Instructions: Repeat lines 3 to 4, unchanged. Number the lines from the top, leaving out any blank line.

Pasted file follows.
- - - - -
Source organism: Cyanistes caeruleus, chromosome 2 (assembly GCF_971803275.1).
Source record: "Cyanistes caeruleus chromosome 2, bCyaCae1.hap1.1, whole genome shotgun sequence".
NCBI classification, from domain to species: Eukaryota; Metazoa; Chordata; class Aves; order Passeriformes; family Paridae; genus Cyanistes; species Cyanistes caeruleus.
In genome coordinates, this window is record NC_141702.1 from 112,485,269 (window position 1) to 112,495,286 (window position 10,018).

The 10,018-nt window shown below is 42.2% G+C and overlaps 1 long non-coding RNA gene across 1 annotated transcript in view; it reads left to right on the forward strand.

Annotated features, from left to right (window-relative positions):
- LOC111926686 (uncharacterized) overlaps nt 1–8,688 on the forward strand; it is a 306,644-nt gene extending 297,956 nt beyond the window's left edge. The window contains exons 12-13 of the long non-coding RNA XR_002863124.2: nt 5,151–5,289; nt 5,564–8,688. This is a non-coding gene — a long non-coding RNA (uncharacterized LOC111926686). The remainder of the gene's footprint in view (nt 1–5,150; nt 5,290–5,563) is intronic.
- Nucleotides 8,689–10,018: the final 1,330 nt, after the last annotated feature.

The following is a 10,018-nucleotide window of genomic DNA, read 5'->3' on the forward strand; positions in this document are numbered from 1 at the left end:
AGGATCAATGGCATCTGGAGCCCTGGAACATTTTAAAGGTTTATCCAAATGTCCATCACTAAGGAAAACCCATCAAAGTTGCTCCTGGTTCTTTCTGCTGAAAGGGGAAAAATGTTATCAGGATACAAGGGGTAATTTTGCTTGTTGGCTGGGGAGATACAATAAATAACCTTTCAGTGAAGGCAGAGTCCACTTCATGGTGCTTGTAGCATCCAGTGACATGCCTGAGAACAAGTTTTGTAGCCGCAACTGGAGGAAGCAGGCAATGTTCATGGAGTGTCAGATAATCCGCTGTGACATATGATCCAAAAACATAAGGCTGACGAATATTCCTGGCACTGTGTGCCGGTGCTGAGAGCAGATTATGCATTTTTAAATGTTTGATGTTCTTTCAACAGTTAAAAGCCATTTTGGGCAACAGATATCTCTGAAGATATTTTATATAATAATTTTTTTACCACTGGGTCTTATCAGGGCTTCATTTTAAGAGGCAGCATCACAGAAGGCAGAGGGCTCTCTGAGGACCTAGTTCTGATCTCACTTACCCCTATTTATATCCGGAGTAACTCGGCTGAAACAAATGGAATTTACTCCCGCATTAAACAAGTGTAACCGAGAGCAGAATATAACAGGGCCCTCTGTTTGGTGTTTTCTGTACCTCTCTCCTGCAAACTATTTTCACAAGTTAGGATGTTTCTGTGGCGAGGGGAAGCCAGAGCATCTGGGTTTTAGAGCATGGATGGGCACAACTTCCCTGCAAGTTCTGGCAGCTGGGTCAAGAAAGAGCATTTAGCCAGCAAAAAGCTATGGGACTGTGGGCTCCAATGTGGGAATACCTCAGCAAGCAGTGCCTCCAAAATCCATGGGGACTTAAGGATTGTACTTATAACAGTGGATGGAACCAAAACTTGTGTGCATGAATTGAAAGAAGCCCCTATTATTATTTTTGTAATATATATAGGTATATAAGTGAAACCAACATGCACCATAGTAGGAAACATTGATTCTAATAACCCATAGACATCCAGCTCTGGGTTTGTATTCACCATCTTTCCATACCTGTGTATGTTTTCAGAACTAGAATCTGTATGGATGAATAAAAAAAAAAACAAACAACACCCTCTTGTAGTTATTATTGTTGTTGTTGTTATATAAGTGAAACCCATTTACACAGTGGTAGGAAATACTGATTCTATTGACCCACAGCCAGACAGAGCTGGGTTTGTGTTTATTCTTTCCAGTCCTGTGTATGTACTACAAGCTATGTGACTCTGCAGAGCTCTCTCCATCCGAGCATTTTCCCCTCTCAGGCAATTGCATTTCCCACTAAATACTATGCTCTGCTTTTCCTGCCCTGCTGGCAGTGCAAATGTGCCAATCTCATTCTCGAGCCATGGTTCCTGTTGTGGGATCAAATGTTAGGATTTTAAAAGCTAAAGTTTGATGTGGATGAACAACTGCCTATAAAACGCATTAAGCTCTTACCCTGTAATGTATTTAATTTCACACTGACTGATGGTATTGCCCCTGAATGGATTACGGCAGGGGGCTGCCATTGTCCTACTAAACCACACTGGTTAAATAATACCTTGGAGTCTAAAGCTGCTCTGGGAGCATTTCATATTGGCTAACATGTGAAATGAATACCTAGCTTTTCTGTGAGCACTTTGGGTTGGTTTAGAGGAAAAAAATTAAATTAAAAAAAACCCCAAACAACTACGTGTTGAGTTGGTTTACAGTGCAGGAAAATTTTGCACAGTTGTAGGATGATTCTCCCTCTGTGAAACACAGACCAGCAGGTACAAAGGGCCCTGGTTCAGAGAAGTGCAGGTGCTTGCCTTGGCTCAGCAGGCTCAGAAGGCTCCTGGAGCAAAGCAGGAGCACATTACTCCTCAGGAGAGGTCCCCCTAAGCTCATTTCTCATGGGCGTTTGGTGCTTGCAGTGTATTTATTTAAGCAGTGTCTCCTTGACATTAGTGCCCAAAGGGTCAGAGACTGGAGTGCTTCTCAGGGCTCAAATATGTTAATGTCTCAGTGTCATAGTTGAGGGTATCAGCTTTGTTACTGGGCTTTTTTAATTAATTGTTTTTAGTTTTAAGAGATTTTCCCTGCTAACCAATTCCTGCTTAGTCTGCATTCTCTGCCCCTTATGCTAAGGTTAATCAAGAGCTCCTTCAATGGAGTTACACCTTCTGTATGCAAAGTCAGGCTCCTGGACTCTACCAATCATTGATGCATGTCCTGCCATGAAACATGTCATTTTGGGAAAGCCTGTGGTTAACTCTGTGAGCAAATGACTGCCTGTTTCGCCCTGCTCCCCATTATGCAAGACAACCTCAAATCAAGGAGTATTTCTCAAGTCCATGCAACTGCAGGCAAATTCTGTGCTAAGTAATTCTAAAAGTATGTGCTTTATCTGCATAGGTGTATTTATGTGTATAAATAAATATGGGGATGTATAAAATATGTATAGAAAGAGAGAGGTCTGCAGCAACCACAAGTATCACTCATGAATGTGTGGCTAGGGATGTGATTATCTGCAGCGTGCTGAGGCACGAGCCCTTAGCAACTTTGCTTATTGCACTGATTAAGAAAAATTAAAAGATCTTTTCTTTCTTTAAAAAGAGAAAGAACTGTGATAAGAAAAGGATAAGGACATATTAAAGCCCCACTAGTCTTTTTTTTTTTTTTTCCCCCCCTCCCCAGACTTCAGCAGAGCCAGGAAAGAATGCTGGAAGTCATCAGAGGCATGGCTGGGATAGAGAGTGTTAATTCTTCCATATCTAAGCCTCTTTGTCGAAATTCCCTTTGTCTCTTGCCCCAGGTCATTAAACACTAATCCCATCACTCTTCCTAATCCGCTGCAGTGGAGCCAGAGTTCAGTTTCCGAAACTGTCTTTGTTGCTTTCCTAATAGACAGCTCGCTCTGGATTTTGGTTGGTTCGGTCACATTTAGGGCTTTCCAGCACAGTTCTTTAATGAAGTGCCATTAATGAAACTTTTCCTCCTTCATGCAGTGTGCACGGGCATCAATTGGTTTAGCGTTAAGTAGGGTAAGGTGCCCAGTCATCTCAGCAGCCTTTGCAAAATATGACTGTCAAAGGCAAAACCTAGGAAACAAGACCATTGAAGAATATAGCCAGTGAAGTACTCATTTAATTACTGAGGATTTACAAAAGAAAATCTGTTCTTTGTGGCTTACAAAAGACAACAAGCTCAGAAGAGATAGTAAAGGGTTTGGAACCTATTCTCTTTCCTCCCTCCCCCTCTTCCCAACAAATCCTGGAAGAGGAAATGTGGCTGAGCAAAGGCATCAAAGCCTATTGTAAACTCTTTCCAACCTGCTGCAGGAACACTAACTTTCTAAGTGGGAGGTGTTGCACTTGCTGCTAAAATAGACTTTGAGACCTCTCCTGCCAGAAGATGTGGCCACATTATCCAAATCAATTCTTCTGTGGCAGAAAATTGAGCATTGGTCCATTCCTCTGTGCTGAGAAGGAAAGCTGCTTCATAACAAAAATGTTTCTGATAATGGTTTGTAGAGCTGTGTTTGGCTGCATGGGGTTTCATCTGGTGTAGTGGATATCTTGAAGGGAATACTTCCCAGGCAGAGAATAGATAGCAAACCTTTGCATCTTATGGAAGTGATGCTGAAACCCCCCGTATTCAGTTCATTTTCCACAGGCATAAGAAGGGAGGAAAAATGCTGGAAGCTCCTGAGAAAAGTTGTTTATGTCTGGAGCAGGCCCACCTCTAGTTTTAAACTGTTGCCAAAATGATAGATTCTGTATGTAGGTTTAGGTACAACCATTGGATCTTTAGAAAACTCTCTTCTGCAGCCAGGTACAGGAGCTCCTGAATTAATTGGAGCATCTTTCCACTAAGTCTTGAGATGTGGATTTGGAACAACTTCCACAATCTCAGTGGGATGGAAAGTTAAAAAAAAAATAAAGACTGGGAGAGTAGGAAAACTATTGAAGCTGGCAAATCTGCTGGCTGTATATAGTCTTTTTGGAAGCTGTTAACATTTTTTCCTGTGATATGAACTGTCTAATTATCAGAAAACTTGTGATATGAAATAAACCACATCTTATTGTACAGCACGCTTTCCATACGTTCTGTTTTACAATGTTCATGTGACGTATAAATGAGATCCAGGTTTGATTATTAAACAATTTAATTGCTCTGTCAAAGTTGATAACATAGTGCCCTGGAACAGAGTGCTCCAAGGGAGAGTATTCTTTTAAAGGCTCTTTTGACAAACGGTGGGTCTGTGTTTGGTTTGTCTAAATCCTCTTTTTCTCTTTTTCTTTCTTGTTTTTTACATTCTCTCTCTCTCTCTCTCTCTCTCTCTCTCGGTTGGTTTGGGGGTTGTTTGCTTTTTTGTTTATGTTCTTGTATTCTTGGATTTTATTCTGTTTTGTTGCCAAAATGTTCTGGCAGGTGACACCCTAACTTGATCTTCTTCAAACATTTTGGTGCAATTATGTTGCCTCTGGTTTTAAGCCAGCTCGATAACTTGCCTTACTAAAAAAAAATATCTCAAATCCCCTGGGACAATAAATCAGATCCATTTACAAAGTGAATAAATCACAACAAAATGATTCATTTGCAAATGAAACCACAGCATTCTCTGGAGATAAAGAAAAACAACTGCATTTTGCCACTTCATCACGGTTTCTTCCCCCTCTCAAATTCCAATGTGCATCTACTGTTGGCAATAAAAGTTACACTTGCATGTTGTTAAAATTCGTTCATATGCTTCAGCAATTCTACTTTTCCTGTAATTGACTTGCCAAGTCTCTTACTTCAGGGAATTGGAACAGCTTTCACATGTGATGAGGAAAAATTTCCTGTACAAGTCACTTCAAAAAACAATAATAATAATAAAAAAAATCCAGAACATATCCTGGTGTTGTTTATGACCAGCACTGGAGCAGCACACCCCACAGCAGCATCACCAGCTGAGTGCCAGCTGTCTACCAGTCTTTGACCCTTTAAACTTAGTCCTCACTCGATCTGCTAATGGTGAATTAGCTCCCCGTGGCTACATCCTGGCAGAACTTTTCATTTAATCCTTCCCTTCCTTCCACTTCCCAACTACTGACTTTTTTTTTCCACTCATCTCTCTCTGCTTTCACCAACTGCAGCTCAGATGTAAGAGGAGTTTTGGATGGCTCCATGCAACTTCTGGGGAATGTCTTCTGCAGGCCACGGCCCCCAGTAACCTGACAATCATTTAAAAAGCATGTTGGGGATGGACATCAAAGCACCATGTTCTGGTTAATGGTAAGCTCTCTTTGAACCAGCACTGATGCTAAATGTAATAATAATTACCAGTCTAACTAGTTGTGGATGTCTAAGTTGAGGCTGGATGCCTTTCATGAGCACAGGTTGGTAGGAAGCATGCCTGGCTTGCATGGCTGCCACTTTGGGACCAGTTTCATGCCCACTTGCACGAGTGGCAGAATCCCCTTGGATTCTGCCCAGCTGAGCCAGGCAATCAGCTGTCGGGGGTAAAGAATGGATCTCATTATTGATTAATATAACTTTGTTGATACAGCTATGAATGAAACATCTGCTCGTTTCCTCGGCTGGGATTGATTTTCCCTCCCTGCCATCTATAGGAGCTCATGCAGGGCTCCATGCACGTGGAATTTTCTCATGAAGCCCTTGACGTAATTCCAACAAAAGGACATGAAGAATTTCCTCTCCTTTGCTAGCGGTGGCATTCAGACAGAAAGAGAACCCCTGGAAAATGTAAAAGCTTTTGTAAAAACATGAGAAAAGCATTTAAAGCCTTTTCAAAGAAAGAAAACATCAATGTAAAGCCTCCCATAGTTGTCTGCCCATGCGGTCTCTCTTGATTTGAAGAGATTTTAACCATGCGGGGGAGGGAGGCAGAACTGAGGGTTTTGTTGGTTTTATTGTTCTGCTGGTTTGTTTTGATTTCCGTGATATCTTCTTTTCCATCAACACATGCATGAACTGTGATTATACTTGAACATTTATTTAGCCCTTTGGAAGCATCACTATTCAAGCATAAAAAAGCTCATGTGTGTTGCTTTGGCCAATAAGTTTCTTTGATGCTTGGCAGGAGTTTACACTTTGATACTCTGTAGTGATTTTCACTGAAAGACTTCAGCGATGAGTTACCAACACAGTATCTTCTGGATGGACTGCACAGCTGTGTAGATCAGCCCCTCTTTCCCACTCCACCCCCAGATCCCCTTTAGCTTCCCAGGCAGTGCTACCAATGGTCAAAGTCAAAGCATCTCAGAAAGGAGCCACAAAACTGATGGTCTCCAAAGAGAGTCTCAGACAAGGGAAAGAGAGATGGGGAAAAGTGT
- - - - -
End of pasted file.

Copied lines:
NCBI classification, from domain to species: Eukaryota; Metazoa; Chordata; class Aves; order Passeriformes; family Paridae; genus Cyanistes; species Cyanistes caeruleus.
In genome coordinates, this window is record NC_141702.1 from 112,485,269 (window position 1) to 112,495,286 (window position 10,018).